The traditional, structured way to markup and delimit separate sections in SGML and XML is to put each part within its own container element. e.g.
<part> <p>part 1</p> </part> <part> <p>part 2</p> </part>
From a structural point of view, this clearly indicates a certain separation between the two parts, whatever the actual container element or semantics may be.
However, there is an anomaly in all versions HTML and XHTML with some elements
designed as separators, rather than container elements. Specifically, I’m referring
br elements, and XHTML 2’s proposed
separator element. To separate
one part from another, these elements are placed between the content, which
some argue goes against the spirit of SGML and XML. e.g.
<p>part 1</p> <separator/> <p>part 2</p>
The XHTML 2
separator element has been renamed from HTML 4’s
The reason for this is that the presentation of the separation is not always
horizontal, and not always a rule. According to a
recent presentation by Stephen Pemberton, the Japanese community were asking for a
Rule) element. He also provided some examples from different editions of
the same book where, in each case, the presentation of the separator was
different, but the semantics were the same.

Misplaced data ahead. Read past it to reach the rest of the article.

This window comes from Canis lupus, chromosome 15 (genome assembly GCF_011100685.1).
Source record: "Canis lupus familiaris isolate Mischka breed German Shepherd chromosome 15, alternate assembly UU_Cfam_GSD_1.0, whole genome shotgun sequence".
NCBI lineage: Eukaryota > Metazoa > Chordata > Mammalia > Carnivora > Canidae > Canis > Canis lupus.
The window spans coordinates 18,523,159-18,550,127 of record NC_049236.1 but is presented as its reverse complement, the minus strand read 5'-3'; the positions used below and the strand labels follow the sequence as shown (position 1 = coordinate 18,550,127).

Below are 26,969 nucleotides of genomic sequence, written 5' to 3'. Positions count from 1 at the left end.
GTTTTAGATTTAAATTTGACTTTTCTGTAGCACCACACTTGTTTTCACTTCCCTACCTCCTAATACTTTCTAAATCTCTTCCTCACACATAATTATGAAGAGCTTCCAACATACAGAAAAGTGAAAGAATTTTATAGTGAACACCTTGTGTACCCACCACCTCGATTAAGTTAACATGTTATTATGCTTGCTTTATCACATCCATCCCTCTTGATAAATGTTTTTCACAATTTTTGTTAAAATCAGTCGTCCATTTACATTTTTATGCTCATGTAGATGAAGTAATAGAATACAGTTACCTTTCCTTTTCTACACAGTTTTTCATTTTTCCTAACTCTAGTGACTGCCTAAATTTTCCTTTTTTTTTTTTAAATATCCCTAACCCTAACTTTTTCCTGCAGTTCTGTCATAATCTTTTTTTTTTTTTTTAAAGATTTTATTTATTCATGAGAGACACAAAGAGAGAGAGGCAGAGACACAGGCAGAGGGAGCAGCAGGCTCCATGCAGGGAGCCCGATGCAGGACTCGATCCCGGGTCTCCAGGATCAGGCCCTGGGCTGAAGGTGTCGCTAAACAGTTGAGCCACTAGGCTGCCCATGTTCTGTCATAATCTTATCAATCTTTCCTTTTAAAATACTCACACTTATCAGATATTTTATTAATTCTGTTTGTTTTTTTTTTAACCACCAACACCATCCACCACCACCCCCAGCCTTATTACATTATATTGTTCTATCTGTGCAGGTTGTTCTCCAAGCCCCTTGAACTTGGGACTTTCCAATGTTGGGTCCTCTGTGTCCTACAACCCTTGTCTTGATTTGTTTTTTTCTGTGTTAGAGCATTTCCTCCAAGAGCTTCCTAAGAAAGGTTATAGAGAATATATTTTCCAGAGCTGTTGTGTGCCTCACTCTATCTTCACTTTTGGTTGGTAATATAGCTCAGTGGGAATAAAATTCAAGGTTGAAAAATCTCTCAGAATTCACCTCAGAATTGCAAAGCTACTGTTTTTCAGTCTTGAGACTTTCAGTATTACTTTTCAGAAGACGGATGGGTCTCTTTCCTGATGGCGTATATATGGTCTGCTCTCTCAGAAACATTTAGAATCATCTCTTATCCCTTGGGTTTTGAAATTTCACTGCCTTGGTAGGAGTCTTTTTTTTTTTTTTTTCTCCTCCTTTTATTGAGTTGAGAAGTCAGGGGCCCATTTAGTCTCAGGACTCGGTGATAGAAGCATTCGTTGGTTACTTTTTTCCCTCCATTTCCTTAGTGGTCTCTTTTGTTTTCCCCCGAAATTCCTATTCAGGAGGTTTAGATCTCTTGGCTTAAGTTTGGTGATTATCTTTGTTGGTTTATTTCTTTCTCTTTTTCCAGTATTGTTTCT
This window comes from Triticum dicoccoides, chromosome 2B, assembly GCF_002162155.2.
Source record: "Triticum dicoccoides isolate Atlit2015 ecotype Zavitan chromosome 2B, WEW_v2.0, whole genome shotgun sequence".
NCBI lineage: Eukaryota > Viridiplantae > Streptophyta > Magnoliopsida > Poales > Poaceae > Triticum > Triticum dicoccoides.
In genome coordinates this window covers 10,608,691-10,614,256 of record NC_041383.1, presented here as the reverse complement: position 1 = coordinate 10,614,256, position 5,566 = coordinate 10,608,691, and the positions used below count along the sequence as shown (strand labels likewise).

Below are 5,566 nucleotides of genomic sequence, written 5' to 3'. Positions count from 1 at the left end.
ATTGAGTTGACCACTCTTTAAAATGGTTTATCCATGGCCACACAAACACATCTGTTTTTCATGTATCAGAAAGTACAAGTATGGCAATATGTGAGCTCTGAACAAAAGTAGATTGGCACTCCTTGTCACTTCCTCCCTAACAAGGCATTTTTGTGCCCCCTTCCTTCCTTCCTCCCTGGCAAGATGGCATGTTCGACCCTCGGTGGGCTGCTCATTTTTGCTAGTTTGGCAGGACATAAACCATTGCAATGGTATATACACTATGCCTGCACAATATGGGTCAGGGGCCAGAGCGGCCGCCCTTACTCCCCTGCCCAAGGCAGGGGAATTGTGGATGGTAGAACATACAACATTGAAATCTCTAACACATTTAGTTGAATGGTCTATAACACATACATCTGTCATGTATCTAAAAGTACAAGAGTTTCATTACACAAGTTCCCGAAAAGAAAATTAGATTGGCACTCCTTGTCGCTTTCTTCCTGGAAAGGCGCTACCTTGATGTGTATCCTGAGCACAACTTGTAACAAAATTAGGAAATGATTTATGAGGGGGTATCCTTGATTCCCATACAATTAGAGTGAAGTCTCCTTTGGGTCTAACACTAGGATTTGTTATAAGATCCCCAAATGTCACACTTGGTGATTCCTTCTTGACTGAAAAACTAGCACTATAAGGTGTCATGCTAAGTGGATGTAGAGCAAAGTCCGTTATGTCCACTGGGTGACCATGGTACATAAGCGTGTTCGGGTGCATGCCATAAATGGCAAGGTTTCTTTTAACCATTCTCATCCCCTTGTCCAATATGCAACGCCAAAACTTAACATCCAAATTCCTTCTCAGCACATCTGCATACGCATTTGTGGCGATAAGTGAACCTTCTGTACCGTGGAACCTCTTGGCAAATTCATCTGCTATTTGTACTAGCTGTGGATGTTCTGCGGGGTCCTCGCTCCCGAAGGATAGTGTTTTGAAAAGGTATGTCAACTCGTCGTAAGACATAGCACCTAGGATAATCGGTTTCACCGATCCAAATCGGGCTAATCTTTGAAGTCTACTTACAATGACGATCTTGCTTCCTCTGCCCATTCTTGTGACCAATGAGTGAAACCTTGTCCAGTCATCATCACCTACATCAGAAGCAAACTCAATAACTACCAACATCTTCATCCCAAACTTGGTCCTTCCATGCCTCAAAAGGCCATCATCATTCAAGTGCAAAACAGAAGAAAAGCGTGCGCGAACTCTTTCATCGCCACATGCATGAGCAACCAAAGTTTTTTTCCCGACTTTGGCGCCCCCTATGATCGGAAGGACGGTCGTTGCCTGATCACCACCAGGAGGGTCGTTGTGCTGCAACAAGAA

In order to remove all presentational suggestion from the element name, and
in an attempt to address the true structure of the construct, the element was
separator. However, this name has been questioned because of its
apparent spelling difficulty. It seems that ‘separator’ is often incorrectly
spelt with an ‘e’ in place of the first ‘a’ as: ‘seperator’. There has been
a suggestion for the tag name to be reduced to ‘
sep’ to avoid all this confusion
and make it easier to type.
However, regardless of the tag name’s spelling, the question still remains as to whether the name truly represents the elements semantics; or, indeed, whether it has any semantics at all, or if it’s just a place holder for a presentational construct.
Jukka Korpela has previously argued
strongly against these empty separator-like elements in HTML, and suggested that the
br element be replaced with a much
line element instead, and that the
hr element be replaced with
a similar structural equivalent. He compares
hr with the original structure
p element as a separator between paragraphs, rather than a container;
and Unicode control codes; and explains why this structure is not appropriate
in an SGML or XML context.
There is also the question of what exactly does it separate? In example 2 above, the separator element clearly separates part 1 from part 2. However, the separation is not always as clear. For example, if the separator were to be included within its own part, then the question of what it actually separates becomes a little more complex.